- Environmental conditions
This plays a major role in retaining battery capacity. According to Battery University, extreme heat should be avoided, especially if the battery is fully charged. The stress that these conditions put on the battery causes gradual capacity loss.
- Charging speed
Lower charge voltages can prolong battery life. Fast charging technologies should be avoided as they utilize high voltages and usually generate extreme heat. Most manufactures include a fast charging brick with your smartphone, so if you seek to extend the lifespan of your battery, charging with a computer or a non-fast charging brick should be prioritized.
- Battery percentage range
You should never fully charge and fully drain your phone. According to Benzo Energy, lithium-ion batteries do not experience battery memory, a problem that is prevalent in nickel-cadmium batteries. Excessive discharge causes the battery to wear out faster, and fully charging also shortens the battery’s lifespan. The ideal solution is to keep the battery percentage within a range. Tests conducted by Battery University determined that keeping a charge between 75% and 25% provides a much better capacity retention. This means that only 50% of the battery capacity should be used as opposed to the full 100%.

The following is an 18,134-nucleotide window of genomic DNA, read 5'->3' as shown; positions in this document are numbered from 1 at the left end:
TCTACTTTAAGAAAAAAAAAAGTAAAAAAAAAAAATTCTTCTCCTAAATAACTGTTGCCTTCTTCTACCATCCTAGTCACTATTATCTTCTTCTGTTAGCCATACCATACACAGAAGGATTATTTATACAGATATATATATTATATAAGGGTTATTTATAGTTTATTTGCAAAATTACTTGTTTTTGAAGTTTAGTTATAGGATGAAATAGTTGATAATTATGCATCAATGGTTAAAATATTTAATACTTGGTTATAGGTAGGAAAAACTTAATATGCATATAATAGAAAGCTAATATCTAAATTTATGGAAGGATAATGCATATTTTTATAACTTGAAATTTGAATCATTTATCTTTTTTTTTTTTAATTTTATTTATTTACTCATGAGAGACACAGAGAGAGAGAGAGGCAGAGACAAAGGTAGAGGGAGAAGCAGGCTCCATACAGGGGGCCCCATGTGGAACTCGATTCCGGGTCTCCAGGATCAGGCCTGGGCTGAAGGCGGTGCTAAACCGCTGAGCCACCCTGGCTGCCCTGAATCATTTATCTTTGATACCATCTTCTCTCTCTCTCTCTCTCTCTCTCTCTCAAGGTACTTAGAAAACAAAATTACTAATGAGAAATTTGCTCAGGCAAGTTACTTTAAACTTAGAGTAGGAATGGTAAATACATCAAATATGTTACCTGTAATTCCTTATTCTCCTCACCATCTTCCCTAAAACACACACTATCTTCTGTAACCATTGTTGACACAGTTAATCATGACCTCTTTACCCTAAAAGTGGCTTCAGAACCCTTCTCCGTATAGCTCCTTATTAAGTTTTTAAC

These solutions aren’t perfect as you have to sacrifice features like quick charge and 50% of the entire battery, however adopting them can greatly increase the longevity of your phone. It is not easy to keep the battery within the 25% to 75% range, so apps such as Accubattery for Android phones or Battery Life Pro for iPhones can keep track of your battery percentages and give a rough estimate for the real capacity of your phone.
Why Do People Root/Jailbreak?
Smartphone hardware has reached a point where most phones are powerful enough to perform well on a day-to-day basis. Improvements in chipsets are no longer that significant in terms of performance. Youtube channels like Nick Ackerman have videos showing the very slight differences in loading most day to day applications.